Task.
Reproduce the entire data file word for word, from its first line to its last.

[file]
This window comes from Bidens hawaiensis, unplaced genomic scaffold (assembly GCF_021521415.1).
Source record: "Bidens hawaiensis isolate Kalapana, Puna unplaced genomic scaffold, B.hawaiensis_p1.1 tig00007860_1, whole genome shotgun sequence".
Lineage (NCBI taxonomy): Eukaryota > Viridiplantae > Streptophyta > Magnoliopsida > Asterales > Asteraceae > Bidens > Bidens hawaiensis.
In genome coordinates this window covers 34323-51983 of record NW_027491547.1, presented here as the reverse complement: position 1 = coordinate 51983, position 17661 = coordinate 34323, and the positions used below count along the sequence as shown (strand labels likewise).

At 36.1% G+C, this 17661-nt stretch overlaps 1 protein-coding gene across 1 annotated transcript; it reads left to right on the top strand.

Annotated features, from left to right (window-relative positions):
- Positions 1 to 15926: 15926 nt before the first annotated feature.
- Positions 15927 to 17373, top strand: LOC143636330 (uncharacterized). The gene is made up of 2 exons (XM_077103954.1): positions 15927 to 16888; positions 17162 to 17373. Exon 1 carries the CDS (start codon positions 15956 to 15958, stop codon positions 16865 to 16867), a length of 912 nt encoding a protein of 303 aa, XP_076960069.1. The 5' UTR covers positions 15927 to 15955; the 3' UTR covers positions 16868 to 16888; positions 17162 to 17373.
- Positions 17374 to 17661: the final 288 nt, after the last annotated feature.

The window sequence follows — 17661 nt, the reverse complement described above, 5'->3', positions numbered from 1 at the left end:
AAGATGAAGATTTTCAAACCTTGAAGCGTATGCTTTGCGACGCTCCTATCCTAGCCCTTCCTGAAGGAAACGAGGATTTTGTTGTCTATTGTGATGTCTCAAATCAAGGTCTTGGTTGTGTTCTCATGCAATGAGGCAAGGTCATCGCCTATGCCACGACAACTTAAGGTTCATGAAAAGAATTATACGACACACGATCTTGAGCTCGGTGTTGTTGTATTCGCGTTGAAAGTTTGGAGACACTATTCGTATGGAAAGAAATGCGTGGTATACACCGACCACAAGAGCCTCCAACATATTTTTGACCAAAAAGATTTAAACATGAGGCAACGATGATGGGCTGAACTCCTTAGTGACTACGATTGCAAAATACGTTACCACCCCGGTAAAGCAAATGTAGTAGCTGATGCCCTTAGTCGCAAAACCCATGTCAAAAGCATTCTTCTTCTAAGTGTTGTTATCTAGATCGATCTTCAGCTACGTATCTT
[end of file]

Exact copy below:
This window comes from Bidens hawaiensis, unplaced genomic scaffold (assembly GCF_021521415.1).
Source record: "Bidens hawaiensis isolate Kalapana, Puna unplaced genomic scaffold, B.hawaiensis_p1.1 tig00007860_1, whole genome shotgun sequence".
Lineage (NCBI taxonomy): Eukaryota > Viridiplantae > Streptophyta > Magnoliopsida > Asterales > Asteraceae > Bidens > Bidens hawaiensis.
In genome coordinates this window covers 34323-51983 of record NW_027491547.1, presented here as the reverse complement: position 1 = coordinate 51983, position 17661 = coordinate 34323, and the positions used below count along the sequence as shown (strand labels likewise).

At 36.1% G+C, this 17661-nt stretch overlaps 1 protein-coding gene across 1 annotated transcript; it reads left to right on the top strand.

Annotated features, from left to right (window-relative positions):
- Positions 1 to 15926: 15926 nt before the first annotated feature.
- Positions 15927 to 17373, top strand: LOC143636330 (uncharacterized). The gene is made up of 2 exons (XM_077103954.1): positions 15927 to 16888; positions 17162 to 17373. Exon 1 carries the CDS (start codon positions 15956 to 15958, stop codon positions 16865 to 16867), a length of 912 nt encoding a protein of 303 aa, XP_076960069.1. The 5' UTR covers positions 15927 to 15955; the 3' UTR covers positions 16868 to 16888; positions 17162 to 17373.
- Positions 17374 to 17661: the final 288 nt, after the last annotated feature.

The window sequence follows — 17661 nt, the reverse complement described above, 5'->3', positions numbered from 1 at the left end:
AAGATGAAGATTTTCAAACCTTGAAGCGTATGCTTTGCGACGCTCCTATCCTAGCCCTTCCTGAAGGAAACGAGGATTTTGTTGTCTATTGTGATGTCTCAAATCAAGGTCTTGGTTGTGTTCTCATGCAATGAGGCAAGGTCATCGCCTATGCCACGACAACTTAAGGTTCATGAAAAGAATTATACGACACACGATCTTGAGCTCGGTGTTGTTGTATTCGCGTTGAAAGTTTGGAGACACTATTCGTATGGAAAGAAATGCGTGGTATACACCGACCACAAGAGCCTCCAACATATTTTTGACCAAAAAGATTTAAACATGAGGCAACGATGATGGGCTGAACTCCTTAGTGACTACGATTGCAAAATACGTTACCACCCCGGTAAAGCAAATGTAGTAGCTGATGCCCTTAGTCGCAAAACCCATGTCAAAAGCATTCTTCTTCTAAGTGTTGTTATCTAGATCGATCTTCAGCTACGTATCTT